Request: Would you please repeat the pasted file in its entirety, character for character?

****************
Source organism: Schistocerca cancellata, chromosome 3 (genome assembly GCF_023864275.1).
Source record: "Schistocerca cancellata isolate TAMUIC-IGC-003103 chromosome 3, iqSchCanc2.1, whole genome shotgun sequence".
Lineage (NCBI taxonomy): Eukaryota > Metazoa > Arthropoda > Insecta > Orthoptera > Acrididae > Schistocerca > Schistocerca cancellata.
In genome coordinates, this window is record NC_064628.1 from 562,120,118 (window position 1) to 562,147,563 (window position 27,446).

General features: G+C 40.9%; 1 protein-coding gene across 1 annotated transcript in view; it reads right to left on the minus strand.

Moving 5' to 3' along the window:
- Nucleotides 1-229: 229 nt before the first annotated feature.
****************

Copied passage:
Source organism: Schistocerca cancellata, chromosome 3 (genome assembly GCF_023864275.1).
Source record: "Schistocerca cancellata isolate TAMUIC-IGC-003103 chromosome 3, iqSchCanc2.1, whole genome shotgun sequence".
Lineage (NCBI taxonomy): Eukaryota > Metazoa > Arthropoda > Insecta > Orthoptera > Acrididae > Schistocerca > Schistocerca cancellata.
In genome coordinates, this window is record NC_064628.1 from 562,120,118 (window position 1) to 562,147,563 (window position 27,446).

General features: G+C 40.9%; 1 protein-coding gene across 1 annotated transcript in view; it reads right to left on the minus strand.

Moving 5' to 3' along the window:
- Nucleotides 1-229: 229 nt before the first annotated feature.